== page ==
Streamside Companion - Great Blue Heron
Stalking gracefully through the shallows, the Great
Blue Heron is the perfect picture of composure and
concentration. Slowly lifting one foot, it inches
forward, sliding the foot back into the water without
making a ripple. Carefully it extends its long neck,
and then in a blur of motion too fast for the eye to
follow, it plunges its needle sharp beak into the
water to secure its prey. The Great Blue Heron is
truly a master at the art of stalking.
Friend or Foe?
By Neil M. Travis, Montana
Nearly 4 feet tall, when standing fully erect, the
Great Blue Heron is the largest heron found in the
United States. Exceeded in height by only the Whooping
Crane and the Sandhill Crane, the Great Blue Heron is
the largest bird that the angler will encounter while
fishing on streams or stillwaters in the United States.
The Great Blue Heron is ideally designed to be a wading
angler. Equipped with long legs that are devoid of feathers,
the Great Blue Heron is easily able to wade in a variety
of situations. Its head culminates in a sharp beak that
is propelled forward by a long, powerful neck. Clothed in
drab colored feathers, the heron blends in with its background,
thus making it less conspicuous as it searches for its prey.
While fish compose the bulk of the Great Blue Herons diet,
they are not gourmets. Fish, frogs, snakes, crustaceans,
insects, and even small mammals are consumed with relish.
Great Blue Herons spend most of their time in aquatic
environments, however, they are sometimes encountered
hunting for prey in fields.
While the Great Blue Heron is a picture of grace in
motion when stalking prey, it is truly a majestic
picture when on the wing. Great Blue Herons fold
their long necks into a graceful S curve as they fly.
Their long legs trail out straight behind, and their
broad wings beat slowly, but steadily, as they fly
purposefully along. Great Blue Herons rarely glide,
and their flight is direct and powerful. When startled
they make a gruff croaking noise, but mostly they are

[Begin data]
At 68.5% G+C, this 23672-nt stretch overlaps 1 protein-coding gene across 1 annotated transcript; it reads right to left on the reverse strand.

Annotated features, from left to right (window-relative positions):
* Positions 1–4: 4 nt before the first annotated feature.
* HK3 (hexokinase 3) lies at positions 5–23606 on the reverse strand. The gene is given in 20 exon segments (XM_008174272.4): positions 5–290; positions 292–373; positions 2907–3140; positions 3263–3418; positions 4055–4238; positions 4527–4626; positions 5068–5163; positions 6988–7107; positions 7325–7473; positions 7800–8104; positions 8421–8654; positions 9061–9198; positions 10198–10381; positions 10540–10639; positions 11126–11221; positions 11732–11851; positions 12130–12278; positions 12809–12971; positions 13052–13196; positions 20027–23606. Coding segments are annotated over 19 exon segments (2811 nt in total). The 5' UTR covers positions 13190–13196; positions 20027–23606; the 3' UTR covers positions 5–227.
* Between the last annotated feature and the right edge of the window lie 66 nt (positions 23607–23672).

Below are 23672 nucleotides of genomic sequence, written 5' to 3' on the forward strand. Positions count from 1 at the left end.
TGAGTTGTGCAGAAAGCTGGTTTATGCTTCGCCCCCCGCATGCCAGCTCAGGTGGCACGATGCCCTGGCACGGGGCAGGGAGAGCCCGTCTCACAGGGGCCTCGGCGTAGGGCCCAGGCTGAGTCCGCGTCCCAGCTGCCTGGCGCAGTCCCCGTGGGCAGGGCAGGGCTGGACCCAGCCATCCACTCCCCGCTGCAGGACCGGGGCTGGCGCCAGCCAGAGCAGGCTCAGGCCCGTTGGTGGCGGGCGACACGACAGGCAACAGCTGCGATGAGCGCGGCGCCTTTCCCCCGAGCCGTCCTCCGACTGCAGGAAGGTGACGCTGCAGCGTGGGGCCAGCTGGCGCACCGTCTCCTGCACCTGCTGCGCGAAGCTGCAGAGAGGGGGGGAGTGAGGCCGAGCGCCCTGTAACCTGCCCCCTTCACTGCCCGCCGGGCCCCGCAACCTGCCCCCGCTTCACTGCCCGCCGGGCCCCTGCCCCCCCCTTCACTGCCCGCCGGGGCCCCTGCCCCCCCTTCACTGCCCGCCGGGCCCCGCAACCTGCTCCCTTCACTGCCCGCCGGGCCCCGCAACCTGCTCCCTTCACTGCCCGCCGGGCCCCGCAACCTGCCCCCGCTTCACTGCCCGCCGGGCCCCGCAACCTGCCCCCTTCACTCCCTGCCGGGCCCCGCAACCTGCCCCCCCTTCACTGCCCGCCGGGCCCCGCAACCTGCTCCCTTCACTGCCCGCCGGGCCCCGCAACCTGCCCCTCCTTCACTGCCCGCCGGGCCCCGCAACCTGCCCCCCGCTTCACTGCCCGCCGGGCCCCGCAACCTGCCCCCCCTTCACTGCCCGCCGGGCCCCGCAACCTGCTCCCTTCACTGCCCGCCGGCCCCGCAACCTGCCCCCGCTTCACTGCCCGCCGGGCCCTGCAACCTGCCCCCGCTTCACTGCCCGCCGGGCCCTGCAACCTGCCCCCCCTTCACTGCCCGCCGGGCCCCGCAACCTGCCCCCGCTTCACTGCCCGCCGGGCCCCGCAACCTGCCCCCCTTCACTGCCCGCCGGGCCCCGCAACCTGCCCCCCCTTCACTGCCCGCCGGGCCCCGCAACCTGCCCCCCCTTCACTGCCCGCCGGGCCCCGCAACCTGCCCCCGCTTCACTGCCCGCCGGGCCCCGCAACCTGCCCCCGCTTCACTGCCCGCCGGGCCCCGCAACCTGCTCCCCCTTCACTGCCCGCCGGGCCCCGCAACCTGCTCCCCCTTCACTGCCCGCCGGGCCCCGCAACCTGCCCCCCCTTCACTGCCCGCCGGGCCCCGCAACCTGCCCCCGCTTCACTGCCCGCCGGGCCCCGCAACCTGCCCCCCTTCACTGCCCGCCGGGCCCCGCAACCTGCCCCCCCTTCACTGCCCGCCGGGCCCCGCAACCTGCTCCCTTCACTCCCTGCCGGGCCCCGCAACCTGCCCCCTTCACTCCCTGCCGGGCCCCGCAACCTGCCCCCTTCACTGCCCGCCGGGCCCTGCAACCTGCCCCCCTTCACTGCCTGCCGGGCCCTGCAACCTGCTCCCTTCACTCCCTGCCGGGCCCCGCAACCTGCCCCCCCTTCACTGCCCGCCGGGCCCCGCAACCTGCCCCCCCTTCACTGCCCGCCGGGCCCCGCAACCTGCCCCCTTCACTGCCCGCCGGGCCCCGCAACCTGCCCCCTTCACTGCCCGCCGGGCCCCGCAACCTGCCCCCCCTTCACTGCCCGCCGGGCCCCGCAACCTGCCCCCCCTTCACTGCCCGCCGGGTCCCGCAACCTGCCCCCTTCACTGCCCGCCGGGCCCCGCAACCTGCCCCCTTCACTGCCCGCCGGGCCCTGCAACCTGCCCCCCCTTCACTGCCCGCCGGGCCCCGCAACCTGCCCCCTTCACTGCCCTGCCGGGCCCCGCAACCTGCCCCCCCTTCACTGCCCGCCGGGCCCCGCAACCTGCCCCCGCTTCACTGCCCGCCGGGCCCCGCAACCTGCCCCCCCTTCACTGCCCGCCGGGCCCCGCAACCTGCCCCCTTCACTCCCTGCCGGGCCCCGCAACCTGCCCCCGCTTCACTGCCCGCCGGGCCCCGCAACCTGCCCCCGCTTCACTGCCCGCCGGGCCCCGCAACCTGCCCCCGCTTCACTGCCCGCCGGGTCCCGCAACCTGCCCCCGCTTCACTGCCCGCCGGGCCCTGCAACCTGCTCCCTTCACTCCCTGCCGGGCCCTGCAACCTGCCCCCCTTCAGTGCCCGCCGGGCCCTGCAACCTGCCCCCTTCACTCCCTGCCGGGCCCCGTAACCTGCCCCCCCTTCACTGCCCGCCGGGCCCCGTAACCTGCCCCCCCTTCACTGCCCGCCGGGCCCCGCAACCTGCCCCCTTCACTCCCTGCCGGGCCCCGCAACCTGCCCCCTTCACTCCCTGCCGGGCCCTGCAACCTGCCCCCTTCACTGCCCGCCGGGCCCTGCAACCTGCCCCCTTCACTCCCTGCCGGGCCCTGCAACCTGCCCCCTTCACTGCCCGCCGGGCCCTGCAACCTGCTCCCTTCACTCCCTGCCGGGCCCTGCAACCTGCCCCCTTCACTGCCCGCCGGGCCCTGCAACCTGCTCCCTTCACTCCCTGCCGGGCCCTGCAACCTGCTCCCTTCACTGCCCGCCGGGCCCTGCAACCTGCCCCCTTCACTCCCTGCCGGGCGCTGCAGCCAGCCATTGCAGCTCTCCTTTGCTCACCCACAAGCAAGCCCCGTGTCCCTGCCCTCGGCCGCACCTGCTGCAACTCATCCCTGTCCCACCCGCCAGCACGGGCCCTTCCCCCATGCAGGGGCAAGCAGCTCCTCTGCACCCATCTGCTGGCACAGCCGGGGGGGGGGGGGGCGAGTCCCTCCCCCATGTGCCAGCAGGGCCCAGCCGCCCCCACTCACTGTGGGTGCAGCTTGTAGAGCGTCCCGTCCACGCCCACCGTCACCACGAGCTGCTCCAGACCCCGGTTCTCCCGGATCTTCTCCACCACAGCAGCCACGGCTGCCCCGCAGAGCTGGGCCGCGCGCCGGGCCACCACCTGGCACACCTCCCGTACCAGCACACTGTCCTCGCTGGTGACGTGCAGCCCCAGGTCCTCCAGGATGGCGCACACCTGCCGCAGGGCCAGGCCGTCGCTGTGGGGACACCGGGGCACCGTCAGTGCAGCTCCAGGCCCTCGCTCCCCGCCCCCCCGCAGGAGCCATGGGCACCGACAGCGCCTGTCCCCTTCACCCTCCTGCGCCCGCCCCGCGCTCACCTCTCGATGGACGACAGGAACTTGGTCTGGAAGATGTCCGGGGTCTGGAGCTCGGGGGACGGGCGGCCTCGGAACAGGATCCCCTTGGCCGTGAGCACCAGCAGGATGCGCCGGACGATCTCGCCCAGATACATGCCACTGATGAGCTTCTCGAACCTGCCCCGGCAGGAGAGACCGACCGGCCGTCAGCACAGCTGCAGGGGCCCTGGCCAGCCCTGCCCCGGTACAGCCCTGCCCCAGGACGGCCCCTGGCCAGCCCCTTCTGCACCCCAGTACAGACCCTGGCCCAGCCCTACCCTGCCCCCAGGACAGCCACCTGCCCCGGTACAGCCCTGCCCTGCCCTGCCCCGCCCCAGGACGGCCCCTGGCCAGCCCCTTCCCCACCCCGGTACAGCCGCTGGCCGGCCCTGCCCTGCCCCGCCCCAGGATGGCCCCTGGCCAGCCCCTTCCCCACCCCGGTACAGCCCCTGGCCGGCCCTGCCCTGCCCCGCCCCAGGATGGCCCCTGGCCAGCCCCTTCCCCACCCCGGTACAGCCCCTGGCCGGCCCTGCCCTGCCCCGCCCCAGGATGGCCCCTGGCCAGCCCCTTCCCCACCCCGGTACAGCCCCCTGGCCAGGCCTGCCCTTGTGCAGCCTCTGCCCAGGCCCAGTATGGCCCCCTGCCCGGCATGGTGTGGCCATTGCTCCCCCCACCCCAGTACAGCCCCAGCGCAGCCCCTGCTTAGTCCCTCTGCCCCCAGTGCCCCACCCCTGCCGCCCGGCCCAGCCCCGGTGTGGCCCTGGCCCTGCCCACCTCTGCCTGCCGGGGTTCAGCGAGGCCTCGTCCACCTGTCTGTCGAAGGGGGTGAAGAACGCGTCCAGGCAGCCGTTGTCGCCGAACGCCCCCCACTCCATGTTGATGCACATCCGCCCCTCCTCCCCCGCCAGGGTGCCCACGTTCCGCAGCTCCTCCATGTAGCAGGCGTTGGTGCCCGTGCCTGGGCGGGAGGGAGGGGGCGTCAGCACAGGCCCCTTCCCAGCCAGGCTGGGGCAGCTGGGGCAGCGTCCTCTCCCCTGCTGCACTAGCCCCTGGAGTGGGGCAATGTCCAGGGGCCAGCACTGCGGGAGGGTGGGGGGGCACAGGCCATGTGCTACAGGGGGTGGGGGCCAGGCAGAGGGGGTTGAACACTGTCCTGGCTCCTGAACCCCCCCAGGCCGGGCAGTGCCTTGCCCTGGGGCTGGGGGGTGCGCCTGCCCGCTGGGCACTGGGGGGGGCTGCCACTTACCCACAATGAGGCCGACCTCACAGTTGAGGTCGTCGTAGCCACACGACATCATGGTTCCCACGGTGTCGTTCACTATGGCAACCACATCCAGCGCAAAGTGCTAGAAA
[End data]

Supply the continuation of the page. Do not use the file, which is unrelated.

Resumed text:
Great Blue Herons search for all their food in the
water, but for roosting and nesting purposes, they
choose trees. Most herons are colonial nesters and
gather together with others of their kind in rookeries.
These nesting colonies may consist of several hundred
birds, and the rookery may cover several acres. Great
Blue Herons appear quite at home in the trees, easily
grasping the branches with their long toes and strong
feet. They make large bulky nests of sticks in the tops
of trees, preferring isolated places, such as islands
or flooded swamps.
Some anglers express concern when they see Great Blue
Herons or other fish eating birds along their favorite
stream or stillwater. While Great Blue Herons do catch
and eat game fish such as trout, their impact on fish
numbers in a healthy fishery is minimal. The angler
can benefit from observing the tactics of a hunting
heron, and then, imitate them.
When the heron arrives at a chosen spot he will remain
still for several moments to allow the fish to resume
their normal activities. All of his movements are slow
and deliberate. When stalking a fish he wades very slowly,
lifting each foot very deliberately, being careful not
to make a splash or create a ripple that might give away
his presence. His feathers are drab colored, and he blends
into the background. A fishing heron is a picture of total
concentration and commitment to a single purpose.
Herons, like many fish eating birds and mammals, may
appear to be in competition with the angler for the
available fish. The knowledgeable angler knows and
understands that a fishery is the sum of its parts.
Over time, predator and prey have come to a mutual
appreciation and need, one for the other. Elimination
of the predators from the aquatic habitat can only have
adverse consequences, for both the fish and the angler.
The wariness that we find challenging in wild trout has
developed over eons of eluding predators like the Great
Blue Heron. Eliminate the predators, and the essential
qualities of wariness and incentive to survive them, could
make fly fishing a challenging sport which might well vanish.
In our world of ever shrinking wild places, let's learn
to cherish, enjoy, and protect what's left of our wild
heritage. As anglers, we seek out those remaining wild
places, as much for their wildness as for their trout.
The Great Blue Heron and his kin play a key role in
that setting, and the enjoyment we receive from it. ~ Neil M. Travis, Montana/Arizona
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